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Drew Boyd

  • University of Cincinnati Main Campus
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My Latest Blogs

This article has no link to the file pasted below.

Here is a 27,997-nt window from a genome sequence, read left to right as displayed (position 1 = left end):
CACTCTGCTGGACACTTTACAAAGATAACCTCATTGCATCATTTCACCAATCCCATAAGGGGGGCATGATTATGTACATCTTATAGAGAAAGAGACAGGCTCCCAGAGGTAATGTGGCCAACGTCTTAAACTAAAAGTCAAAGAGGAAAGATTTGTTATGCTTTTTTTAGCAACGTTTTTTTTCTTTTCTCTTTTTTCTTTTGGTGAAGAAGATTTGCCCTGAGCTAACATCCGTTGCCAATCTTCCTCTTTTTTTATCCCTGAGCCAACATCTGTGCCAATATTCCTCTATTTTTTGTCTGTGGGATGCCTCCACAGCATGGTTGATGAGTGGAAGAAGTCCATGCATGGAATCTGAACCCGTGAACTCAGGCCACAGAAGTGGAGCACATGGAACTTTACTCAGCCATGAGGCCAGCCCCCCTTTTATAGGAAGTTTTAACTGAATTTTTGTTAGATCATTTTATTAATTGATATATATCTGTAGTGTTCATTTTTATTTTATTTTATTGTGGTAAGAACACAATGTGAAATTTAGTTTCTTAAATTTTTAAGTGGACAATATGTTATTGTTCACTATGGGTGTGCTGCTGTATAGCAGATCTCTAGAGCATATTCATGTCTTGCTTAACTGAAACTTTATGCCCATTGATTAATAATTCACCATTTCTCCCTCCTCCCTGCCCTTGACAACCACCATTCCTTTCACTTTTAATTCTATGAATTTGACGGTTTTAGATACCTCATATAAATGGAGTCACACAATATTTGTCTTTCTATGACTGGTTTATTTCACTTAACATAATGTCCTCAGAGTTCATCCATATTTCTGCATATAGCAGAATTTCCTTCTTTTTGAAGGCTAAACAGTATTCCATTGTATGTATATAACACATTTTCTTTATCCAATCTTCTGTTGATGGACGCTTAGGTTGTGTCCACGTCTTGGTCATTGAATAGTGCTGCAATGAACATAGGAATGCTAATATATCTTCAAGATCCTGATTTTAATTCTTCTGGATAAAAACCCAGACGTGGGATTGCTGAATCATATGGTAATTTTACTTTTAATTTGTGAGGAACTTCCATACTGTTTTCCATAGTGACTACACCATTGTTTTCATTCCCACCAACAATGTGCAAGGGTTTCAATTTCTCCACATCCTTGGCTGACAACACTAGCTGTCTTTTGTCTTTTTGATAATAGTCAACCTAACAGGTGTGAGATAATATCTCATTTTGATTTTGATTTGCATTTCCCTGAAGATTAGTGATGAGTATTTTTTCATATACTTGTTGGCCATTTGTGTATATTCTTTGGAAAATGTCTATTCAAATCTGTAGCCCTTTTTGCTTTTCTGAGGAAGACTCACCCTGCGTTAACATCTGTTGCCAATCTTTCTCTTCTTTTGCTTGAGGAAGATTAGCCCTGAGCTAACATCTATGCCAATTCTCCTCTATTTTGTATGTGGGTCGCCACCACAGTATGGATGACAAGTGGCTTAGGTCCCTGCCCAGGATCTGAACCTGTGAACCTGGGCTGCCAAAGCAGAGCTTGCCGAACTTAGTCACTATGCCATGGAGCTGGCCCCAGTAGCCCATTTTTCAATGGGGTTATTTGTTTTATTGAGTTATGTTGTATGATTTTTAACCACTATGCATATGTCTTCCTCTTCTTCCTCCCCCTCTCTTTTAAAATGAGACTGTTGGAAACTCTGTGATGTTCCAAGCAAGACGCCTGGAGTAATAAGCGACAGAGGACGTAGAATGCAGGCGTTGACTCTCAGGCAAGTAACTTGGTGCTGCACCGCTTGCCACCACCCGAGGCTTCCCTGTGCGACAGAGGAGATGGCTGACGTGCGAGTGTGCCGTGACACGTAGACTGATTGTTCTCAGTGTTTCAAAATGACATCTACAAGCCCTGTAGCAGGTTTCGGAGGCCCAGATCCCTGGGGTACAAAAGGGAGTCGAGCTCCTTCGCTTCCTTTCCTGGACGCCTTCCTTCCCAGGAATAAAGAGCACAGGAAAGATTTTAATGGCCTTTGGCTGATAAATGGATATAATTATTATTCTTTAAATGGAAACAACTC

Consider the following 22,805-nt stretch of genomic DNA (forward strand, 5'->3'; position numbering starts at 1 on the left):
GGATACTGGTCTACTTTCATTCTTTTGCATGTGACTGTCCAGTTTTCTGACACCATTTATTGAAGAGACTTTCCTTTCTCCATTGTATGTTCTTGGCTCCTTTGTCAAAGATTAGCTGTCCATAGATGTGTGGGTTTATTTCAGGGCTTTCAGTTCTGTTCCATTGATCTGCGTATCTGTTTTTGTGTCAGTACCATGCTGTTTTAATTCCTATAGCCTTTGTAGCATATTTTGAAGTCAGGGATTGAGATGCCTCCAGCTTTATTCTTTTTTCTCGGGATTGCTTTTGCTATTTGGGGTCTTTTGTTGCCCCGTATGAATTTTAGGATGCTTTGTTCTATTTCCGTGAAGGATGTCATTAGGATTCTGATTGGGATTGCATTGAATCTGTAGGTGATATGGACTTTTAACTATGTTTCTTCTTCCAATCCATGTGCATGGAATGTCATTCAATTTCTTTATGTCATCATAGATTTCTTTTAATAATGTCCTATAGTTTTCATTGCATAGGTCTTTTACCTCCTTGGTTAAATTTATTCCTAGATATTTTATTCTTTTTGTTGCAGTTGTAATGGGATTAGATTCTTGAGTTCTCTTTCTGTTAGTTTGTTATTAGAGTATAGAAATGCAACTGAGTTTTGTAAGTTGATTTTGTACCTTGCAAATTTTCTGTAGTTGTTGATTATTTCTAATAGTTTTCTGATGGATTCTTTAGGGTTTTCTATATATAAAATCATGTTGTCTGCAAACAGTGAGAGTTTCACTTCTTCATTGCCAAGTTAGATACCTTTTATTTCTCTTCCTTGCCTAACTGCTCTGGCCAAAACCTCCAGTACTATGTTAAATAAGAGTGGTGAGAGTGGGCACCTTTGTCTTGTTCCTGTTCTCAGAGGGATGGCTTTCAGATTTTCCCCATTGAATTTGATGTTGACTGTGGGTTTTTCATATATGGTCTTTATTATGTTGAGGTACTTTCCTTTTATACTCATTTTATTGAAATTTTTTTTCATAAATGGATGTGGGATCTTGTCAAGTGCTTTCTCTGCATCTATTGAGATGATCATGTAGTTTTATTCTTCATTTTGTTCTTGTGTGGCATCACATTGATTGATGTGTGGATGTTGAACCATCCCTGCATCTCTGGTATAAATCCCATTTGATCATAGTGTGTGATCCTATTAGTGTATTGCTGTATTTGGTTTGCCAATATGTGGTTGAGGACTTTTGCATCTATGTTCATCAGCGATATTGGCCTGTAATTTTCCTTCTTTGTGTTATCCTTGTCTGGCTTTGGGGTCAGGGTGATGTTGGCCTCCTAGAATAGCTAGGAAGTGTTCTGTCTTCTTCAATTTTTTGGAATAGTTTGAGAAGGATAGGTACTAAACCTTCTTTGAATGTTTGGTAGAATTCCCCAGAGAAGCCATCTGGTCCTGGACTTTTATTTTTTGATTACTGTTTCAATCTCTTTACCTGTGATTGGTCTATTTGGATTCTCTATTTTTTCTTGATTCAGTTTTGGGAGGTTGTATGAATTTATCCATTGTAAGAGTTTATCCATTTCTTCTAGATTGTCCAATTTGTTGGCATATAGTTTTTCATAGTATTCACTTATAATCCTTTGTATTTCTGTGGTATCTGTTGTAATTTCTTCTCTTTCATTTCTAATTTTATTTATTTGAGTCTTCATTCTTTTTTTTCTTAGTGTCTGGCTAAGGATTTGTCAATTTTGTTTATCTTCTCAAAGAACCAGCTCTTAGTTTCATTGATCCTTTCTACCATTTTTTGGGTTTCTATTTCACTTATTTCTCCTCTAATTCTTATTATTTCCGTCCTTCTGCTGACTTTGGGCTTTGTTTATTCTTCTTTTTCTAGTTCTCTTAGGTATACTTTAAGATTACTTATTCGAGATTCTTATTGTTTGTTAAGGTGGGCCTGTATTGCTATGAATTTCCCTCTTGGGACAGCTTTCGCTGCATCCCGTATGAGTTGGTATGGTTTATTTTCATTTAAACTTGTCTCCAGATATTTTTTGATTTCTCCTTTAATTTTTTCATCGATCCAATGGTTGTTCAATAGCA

Innovation in Practice tag:typepad.com,2003:weblog-1425731 2017-11-16T13:03:44-05:00 The Corporate Perspective on Innovation Methods TypePad typepad/dboyd/innovationinpracticehttps://feedburner.google.com Innovation Sighting: Partial Subtraction for Better Beer Drinking tag:typepad.com,2003:post-6a00e54ef4f376883401bb09d7b4ec970d 2017-11-16T13:03:44-05:00 2017-11-16T13:03:44-05:00 The football season is into full swing. And, no doubt, countless beer drinkers experience the ever so frustrating tension of keeping a clear line of sight for that key play of the game without missing a gulp of their favorite... Drew Boyd <div xmlns="http://www.w3.org/1999/xhtml"><p><a class="asset-img-link" href="http://www.innovationinpractice.com/.a/6a00e54ef4f376883401b8d2beedba970c-popup" onclick="window.open( this.href, '_blank', 'width=640,height=480,scrollbars=no,resizable=no,toolbar=no,directories=no,location=no,menubar=no,status=no,left=0,top=0' ); return false" style="float: right;"><img alt="Beer" class="asset asset-image at-xid-6a00e54ef4f376883401b8d2beedba970c img-responsive" src="http://www.innovationinpractice.com/.a/6a00e54ef4f376883401b8d2beedba970c-320wi" style="margin: 0px 0px 5px 5px;" title="Beer"></img></a>The football season is into full swing. And, no doubt, countless beer drinkers experience the ever so frustrating tension of keeping a clear line of sight for that key play of the game without missing a gulp of their favorite brew. The engineers of the TV Beer Mug saw right through the problem (pun intended) by shaving off one side of the mug. By using the <a href="http://drewboyd.com/category/subtraction/">Subtraction Technique</a>, the makers of the TV Beer Mug have eased the beer drinking, football watching woes of thousands of fans.</p> <p>As <a href="https://gizmodo.com/brilliant-beer-mug-wont-block-the-tv-while-you-chug-1786427465?utm_campaign=socialflow_gizmodo_facebook&amp;utm_source=gizmodo_facebook&amp;utm_medium=socialflow">Gizmodo</a> humorously states,</p> <blockquote> <p>Taking advantage of cutting-edge physics and engineering breakthroughs that are rarely seen outside of aerospace applications, this remarkable $11 mug looks as if one side has been cleaved clean off—which is the secret to how it works. The other side of the mug that usually blocks the view of your TV is gone, leaving you with a clean line of sight every time you take a swig.</p> </blockquote> <p>It’s a perfect example of the Subtraction Technique, one of five in the innovation method, Systematic Inventive Thinking (SIT). It’s also a great example of the Closed World Principle. Here’s how it works:</p> <p>To get the most out of the Subtraction Technique, you follow five steps:</p> <ol> <li>List the product’s or service’s internal components.</li> <li>Select an essential component and imagine removing it. There are two ways: a. Full Subtraction. The entire component is removed. b. Partial Subtraction. Take one of the features or functions of the component away or diminish it in some way.</li> <li>Visualize the resulting concept(no matter how strange it seems).</li> <li>What are the potential benefits, markets, and values? Who would want this new product or service, and why would they find it valuable? If you are trying to solve a specific problem, how can it help address that particular challenge? After you’ve considered the concept“as is” (without that essential component), try replacing the function with something from the Closed World (but not with the original component). You can replace the component with either an internal or external component. What are the potential benefits, markets, and values of the revised concept?</li> <li>If you decide that this new product or service is valuable, then ask: Is it feasible? Can you actually create these new products? Perform these new services? Why or why not? Is there any way to refine or adapt the idea to make it more viable?</li> </ol> <p><a href="http://www.insidetheboxinnovation.com/">Learn</a> how all five techniques can help you innovate – on demand.</p></div><div class="feedflare"> <a href="http://feeds.feedburner.com/~ff/typepad/dboyd/innovationinpractice?a=Xd3MH_mYJdk:ULCKB2aQJ2A:yIl2AUoC8zA"><img src="http://feeds.feedburner.com/~ff/typepad/dboyd/innovationinpractice?d=yIl2AUoC8zA" border="0"></img></a> <a href="http://feeds.feedburner.com/~ff/typepad/dboyd/innovationinpractice?a=Xd3MH_mYJdk:ULCKB2aQJ2A:V_sGLiPBpWU"><img src="http://feeds.feedburner.com/~ff/typepad/dboyd/innovationinpractice?i=Xd3MH_mYJdk:ULCKB2aQJ2A:V_sGLiPBpWU" border="0"></img></a> <a href="http://feeds.feedburner.com/~ff/typepad/dboyd/innovationinpractice?a=Xd3MH_mYJdk:ULCKB2aQJ2A:F7zBnMyn0Lo"><img src="http://feeds.feedburner.com/~ff/typepad/dboyd/innovationinpractice?i=Xd3MH_mYJdk:ULCKB2aQJ2A:F7zBnMyn0Lo" border="0"></img></a> <a href="http://feeds.feedburner.com/~ff/typepad/dboyd/innovationinpractice?a=Xd3MH_mYJdk:ULCKB2aQJ2A:I9og5sOYxJI"><img src="http://feeds.feedburner.com/~ff/typepad/dboyd/innovationinpractice?d=I9og5sOYxJI" border="0"></img></a> </div><img src="http://feeds.feedburner.com/~r/typepad/dboyd/innovationinpractice/~4/Xd3MH_mYJdk" height="1" width="1" alt=""/> http://www.innovationinpractice.com/innovation_in_practice/2017/11/innovation-sighting-partial-subtraction-for-better-beer-drinking.html Innovation Sighting: Yet Another Multiplication in Cameras tag:typepad.com,2003:post-6a00e54ef4f376883401b8d2ba044b970c 2017-11-01T10:03:30-04:00 2017-11-01T10:03:30-04:00 Thanks to Light’s newest camera innovation, serious photographers may make it through their upcoming shot lists with a welcomed spring to their step. In attempt to lessen the load of the average DSLR camera, Light created the streamlined L16. Not... Drew Boyd <div xmlns="http://www.w3.org/1999/xhtml"><p><a class="asset-img-link" href="http://www.innovationinpractice.com/.a/6a00e54ef4f376883401b7c92f96c5970b-popup" onclick="window.open( this.href, '_blank', 'width=640,height=480,scrollbars=no,resizable=no,toolbar=no,directories=no,location=no,menubar=no,status=no,left=0,top=0' ); return false" style="float: right;"><img alt="Camera Lens" class="asset asset-image at-xid-6a00e54ef4f376883401b7c92f96c5970b img-responsive" src="http://www.innovationinpractice.com/.a/6a00e54ef4f376883401b7c92f96c5970b-320wi" style="margin: 0px 0px 5px 5px;" title="Camera Lens"></img></a>Thanks to Light’s newest camera innovation, serious photographers may make it through their upcoming shot lists with a welcomed spring to their step. In attempt to lessen the load of the average DSLR camera, Light created the streamlined L16. Not surprisingly, the innovation of this camera reflects one of the five innovation templates in Systematic Inventive Thinking (SIT), the Multiplication Technique.</p> <p>The Multiplication Technique is defined as copying an element already existing in the product or service but changing it in some counterintuitive way. Many innovations in cameras, including the basis of photography itself, are based on copying a component and then altering it. Utilizing this innovative pattern, Light replaced the typical DSLR lens with 16 smaller lenses, resulting in a compact camera which claims to provide the same quality photos as the standard DSLR.</p> <p>As described in <a href="https://techcrunch.com/2017/07/14/light-starts-shipping-the-l16-its-16-camera-pocket-dslr-challenger/">Tech Crunch</a>:</p> <blockquote> <p>The Light L16 is so-named because it has 16 camera modules, and it combines images from multiple modules at once to create images with greater depth, clarity, detail, color rendering and general quality than you’d otherwise be able to get out of a device that’s essentially the size of a thick smartphone. The L16’s sample images show depth-of-field and sharpness that would leave many DSLRs in the dust, in fact, which is the whole idea of the multi-module array.</p> </blockquote> <p>The L16 is just one example of the benefit to creating with the use of innovation templates. To use the Multiplication Technique, begin by listing the components of the product, process, or service. You pick one of those components, make a copy of it. You keep the original component as is, but the copied component is changed. That creates the virtual product. Using Function Follows Form, you look for potential benefits, and you modify or adapt the concept to improve it to yield an innovative idea.</p> <p>You can view the below video to see the Multiplication Technique at work in the L16.</p> <p class="asset-video"><iframe allowfullscreen="" frameborder="0" gesture="media" height="281" src="https://www.youtube.com/embed/RpXNyWPfs8E?feature=oembed" width="500"></iframe></p> <p> </p></div><div class="feedflare"> <a href="http://feeds.feedburner.com/~ff/typepad/dboyd/innovationinpractice?a=U5FZFd-T7rA:G_aSHybNGN8:yIl2AUoC8zA"><img src="http://feeds.feedburner.com/~ff/typepad/dboyd/innovationinpractice?d=yIl2AUoC8zA" border="0"></img></a> <a href="http://feeds.feedburner.com/~ff/typepad/dboyd/innovationinpractice?a=U5FZFd-T7rA:G_aSHybNGN8:V_sGLiPBpWU"><img src="http://feeds.feedburner.com/~ff/typepad/dboyd/innovationinpractice?i=U5FZFd-T7rA:G_aSHybNGN8:V_sGLiPBpWU" border="0"></img></a> <a href="http://feeds.feedburner.com/~ff/typepad/dboyd/innovationinpractice?a=U5FZFd-T7rA:G_aSHybNGN8:F7zBnMyn0Lo"><img src="http://feeds.feedburner.com/~ff/typepad/dboyd/innovationinpractice?i=U5FZFd-T7rA:G_aSHybNGN8:F7zBnMyn0Lo" border="0"></img></a> <a href="http://feeds.feedburner.com/~ff/typepad/dboyd/innovationinpractice?a=U5FZFd-T7rA:G_aSHybNGN8:I9og5sOYxJI"><img src="http://feeds.feedburner.com/~ff/typepad/dboyd/innovationinpractice?d=I9og5sOYxJI" border="0"></img></a> </div><img src="http://feeds.feedburner.com/~r/typepad/dboyd/innovationinpractice/~4/U5FZFd-T7rA" height="1" width="1" alt=""/> http://www.innovationinpractice.com/innovation_in_practice/2017/11/innovation-sighting-yet-another-multiplication-in-cameras.html Innovation Sighting: The Subtraction Technique and the No-Huddle Offense tag:typepad.com,2003:post-6a00e54ef4f376883401b7c92ce187970b 2017-10-23T11:26:42-04:00 2017-10-24T09:01:17-04:00 Few activities are more iconic to American football than the huddle. Bill Pennington, in his New York Times article, “Ready, Set, Gone! The N.F.L.’s Disappearing Huddle” thoughtfully fills out the history, the heritage, and the slow disappearance of this classic... Drew Boyd <div xmlns="http://www.w3.org/1999/xhtml"><p><a class="asset-img-link" href="http://www.innovationinpractice.com/.a/6a00e54ef4f376883401bb09d00632970d-popup" onclick="window.open( this.href, '_blank', 'width=640,height=480,scrollbars=no,resizable=no,toolbar=no,directories=no,location=no,menubar=no,status=no,left=0,top=0' ); return false" style="float: right;"></a>Few activities are more iconic to American football than the huddle. Bill Pennington, in his New York Times article, “<a href="https://www.nytimes.com/2017/10/19/sports/football/nfl-huddle-offense.html?hp&amp;action=click&amp;pgtype=Homepage&amp;clickSource=story-heading&amp;module=second-column-region&amp;region=top-news&amp;WT.nav=top-news">Ready, Set, Gone! The N.F.L.’s Disappearing Huddle</a>” thoughtfully fills out the history, the heritage, and the slow disappearance of this classic practice. And while innovation is often thought of in connection to a tangible product, the emerging use of the “no-huddle offense” in football is an excellent example of innovation through the use of the innovation template known as The Subtraction Technique.</p> <p>The Subtraction Technique is one of the five innovation methods in Systematic Inventive Thinking (SIT). It works by removing an element of the system that seemed essential to identify a new value or benefit. When it comes to the no-huddle offense, teams are removing the essential component, the huddle, and replacing it with hand signals and code words. The benefit? More time on the clock to advance the ball and elevate a team’s chance for a win.</p> <p>As Pennington explains,</p> <blockquote> <p>Huddles remain the pervasive norm, but increasingly, many are condensed to several harried seconds, as quarterbacks bolt to the line of scrimmage and rely on hand signals and code words to communicate a new play to teammates as they line up.</p> <p data-para-count="323" data-total-count="1127">This season, some offenses have spent nearly half a game — 25 plays — without stopping to huddle. Many teams’ defensive units huddle even less often. As a trend, it is viewed as inevitable innovation, and most in the N.F.L. expect the pace to quicken in coming seasons, a transformational jolt to an old-style league.</p> </blockquote> <p>Time will tell whether this innovative strategy will outlive the infamous huddle. But it’s a perfect example of how innovation through templates knows no boundaries.</p> <p>To get the most out of the <a href="http://drewboyd.com/category/subtraction/">Subtraction Technique</a>, you follow five steps:</p> <ol> <li>List the product’s or service’s internal components.</li> <li>Select an essential component and imagine removing it. There are two ways: a. Full Subtraction. The entire component is removed. b. Partial Subtraction. Take one of the features or functions of the component away or diminish it in some way.</li> <li>Visualize the resulting concept(no matter how strange it seems).</li> <li>What are the potential benefits, markets, and values? Who would want this new product or service, and why would they find it valuable? If you are trying to solve a specific problem, how can it help address that particular challenge? After you’ve considered the concept“as is” (without that essential component), try replacing the function with something from the Closed World (but not with the original component). You can replace the component with either an internal or external component. What are the potential benefits, markets, and values of the revised concept?</li> <li>If you decide that this new product or service is valuable, then ask: Is it feasible? Can you actually create these new products? Perform these new services? Why or why not? Is there any way to refine or adapt the idea to make it more viable?</li> </ol> <p><a href="http://www.insidetheboxinnovation.com/">Learn</a> how all five techniques can help you innovate – on demand.</p></div><div class="feedflare"> <a href="http://feeds.feedburner.com/~ff/typepad/dboyd/innovationinpractice?a=TPdVyThChlQ:Dt1oyFfaT3Q:yIl2AUoC8zA"><img src="http://feeds.feedburner.com/~ff/typepad/dboyd/innovationinpractice?d=yIl2AUoC8zA" border="0"></img></a> <a href="http://feeds.feedburner.com/~ff/typepad/dboyd/innovationinpractice?a=TPdVyThChlQ:Dt1oyFfaT3Q:V_sGLiPBpWU"><img src="http://feeds.feedburner.com/~ff/typepad/dboyd/innovationinpractice?i=TPdVyThChlQ:Dt1oyFfaT3Q:V_sGLiPBpWU" border="0"></img></a> <a href="http://feeds.feedburner.com/~ff/typepad/dboyd/innovationinpractice?a=TPdVyThChlQ:Dt1oyFfaT3Q:F7zBnMyn0Lo"><img src="http://feeds.feedburner.com/~ff/typepad/dboyd/innovationinpractice?i=TPdVyThChlQ:Dt1oyFfaT3Q:F7zBnMyn0Lo" border="0"></img></a> <a href="http://feeds.feedburner.com/~ff/typepad/dboyd/innovationinpractice?a=TPdVyThChlQ:Dt1oyFfaT3Q:I9og5sOYxJI"><img src="http://feeds.feedburner.com/~ff/typepad/dboyd/innovationinpractice?d=I9og5sOYxJI" border="0"></img></a> </div><img src="http://feeds.feedburner.com/~r/typepad/dboyd/innovationinpractice/~4/TPdVyThChlQ" height="1" width="1" alt=""/> http://www.innovationinpractice.com/innovation_in_practice/2017/10/innovation-sighting-the-subtraction-technique-and-the-no-huddle-offense.html Look Inside a Woman's Purse tag:typepad.com,2003:post-6a00e54ef4f376883401b7c927181e970b 2017-10-05T09:10:44-04:00 2017-10-24T09:02:13-04:00 By: Tom Ewing, Senior Director, System1 Group “First I look at the purse” sang Motown’s The Countours. Kelley Styring, principal of InsightFarm, would sympathise. In 2006, then again in 2016, she asked hundreds of women to empty out their purses... Drew Boyd <div xmlns="http://www.w3.org/1999/xhtml"><p><em>By: Tom Ewing, Senior Director, System1 Group</em></p> <p><br>“First I look at the purse” sang Motown’s The Countours. Kelley Styring, principal of InsightFarm, would sympathise. In 2006, then again in 2016, she asked hundreds of women to empty out their purses in the name of science. Her project, “an archaeology of the American handbag”, explores the meaning both personal and practical of purses – and, er, ‘murses’, since men are carrying them too: one of the big shifts between waves of the study. (The men themselves might prefer the term ‘satchels’.)</p> <p>Between them, the purse-carrying women and men of America are toting an astonishing 271 million bags: “homes away from home” which are a remarkable commercial opportunity for any company making things that might find their way into them. But this opportunity is poorly understood, and manufacturers of both purses and purse contents are failing their customers, according to Styring. The interior of a purse is an extremely hostile environment, halfway between a tumble-dryer and a lucky dip, and the lipsticks, coupons, receipts, and headphone cords which find their way in are prone to gradually degrade into either trash or “digital hairballs”. The purse is both beautifully practical – a little bag you can carry your life’s essentials in – and desperately unwieldy during the precious seconds when you’re trying to get something out of it.</p> <p>Styring’s entertaining presentation married survey research and ethnography to explore not just what’s in America’s purses (1 in 10 contains a weapon, though the main categories are money, cards, phones, personal care, and keys) but what they mean. She explored the <em>Circle of Preparedness</em> – the way the contents of a purse enable its carrier to be ready to help herself, her family, her friends and often complete strangers who need a band-aid, a pen, or a light. The purse is an entry point into adulthood for women in their early teens for whom it becomes a mobile resource for their newfound independence, carrying money, phones and sanitary items. Gain entry to a purse in these formative years and categories and brands can make a customer for life.</p> <p>But the purse is also a kind of limbo, into which items are placed and forgotten: one woman Styring surveyed turned out to be carrying 17 different pens, mostly promotional ones liberated from stores and banks. Unwanted receipts, degraded tissues, and forgotten gewgaws fight for space with genuine essentials. And into this behavioural melting pot, an unexpected interloper has found its way between 2006 and now: the smartphone.</p> <p>Behaviours around smartphones both complement and duplicate behaviours around purses. Both are connectors – bridges between home (where needs are made) and the store (where needs are satisfied). Both are also ways of organising and making portable one’s everyday life – the purse content categories which dropped off between ways are things like coupons, which are increasingly being replaced by e-commerce and m-commerce offers. Despite this, the weight and the number of items in purses remained constant over the last decade – for every obsolete category, some new item comes to take their place.</p> <p>Smartphones and purses may overlap in function, but purses are also where you put your phone. This integration between digital order and physical mess is where Strying sees some of the billions of dollars of innovation potential in the world of the purse. What will smart purses look like – ones that respond to being opened with useful information, or which establish a cone of RFID silence to protect their bearer? There are also plenty of purely physical problems still to solve – there must be a way of designing purse contents for the dangerous environments they are placed in.</p> <p>Styring’s presentation was a delight –rich in insights and stories: her firm InsightFarm has published a book detailing the results of the second wave. You came away feeling that her study was rather like a purse itself: elegantly designed, compact, and full of both useful stuff and unexpected surprises.</p> <p>Article reposted by permission of KNect365. View original article <a href="https://knect365.com/insights/article/d4f73199-9e30-4081-9b5e-9581ca5459fb/look-inside-a-womans-purse?utm_medium=email&amp;utm_campaign=IMI%2FContent%2FM2904%2FSept%20Insights%20Main%202017&amp;utm_source=IMI%20Insights%20%26%20Innovation%20Newsletters&amp;user_id=900047296967&amp;tracker_id=023GZ2TXA">here</a>.</p> <p><em><a href="https://informa.com/divisions/knowledge-and-networking/">KNect365</a>, the Knowledge &amp; Networking Division of Informa, organizes high-quality, content-driven events and programs that enable specialist communities to meet, connect, network and share knowledge. KNect365 provides digital content, memorable face to face experiences, networking and professional development and learning for customers in key industry verticals, including Finance, Life Sciences and Technology.</em></p></div><div class="feedflare"> <a href="http://feeds.feedburner.com/~ff/typepad/dboyd/innovationinpractice?a=kkx5i75c7nA:A3vmGoejDVc:yIl2AUoC8zA"><img src="http://feeds.feedburner.com/~ff/typepad/dboyd/innovationinpractice?d=yIl2AUoC8zA" border="0"></img></a> <a href="http://feeds.feedburner.com/~ff/typepad/dboyd/innovationinpractice?a=kkx5i75c7nA:A3vmGoejDVc:V_sGLiPBpWU"><img src="http://feeds.feedburner.com/~ff/typepad/dboyd/innovationinpractice?i=kkx5i75c7nA:A3vmGoejDVc:V_sGLiPBpWU" border="0"></img></a> <a href="http://feeds.feedburner.com/~ff/typepad/dboyd/innovationinpractice?a=kkx5i75c7nA:A3vmGoejDVc:F7zBnMyn0Lo"><img src="http://feeds.feedburner.com/~ff/typepad/dboyd/innovationinpractice?i=kkx5i75c7nA:A3vmGoejDVc:F7zBnMyn0Lo" border="0"></img></a> <a href="http://feeds.feedburner.com/~ff/typepad/dboyd/innovationinpractice?a=kkx5i75c7nA:A3vmGoejDVc:I9og5sOYxJI"><img src="http://feeds.feedburner.com/~ff/typepad/dboyd/innovationinpractice?d=I9og5sOYxJI" border="0"></img></a> </div><img src="http://feeds.feedburner.com/~r/typepad/dboyd/innovationinpractice/~4/kkx5i75c7nA" height="1" width="1" alt=""/> http://www.innovationinpractice.com/innovation_in_practice/2017/10/look-inside-a-womans-purse.html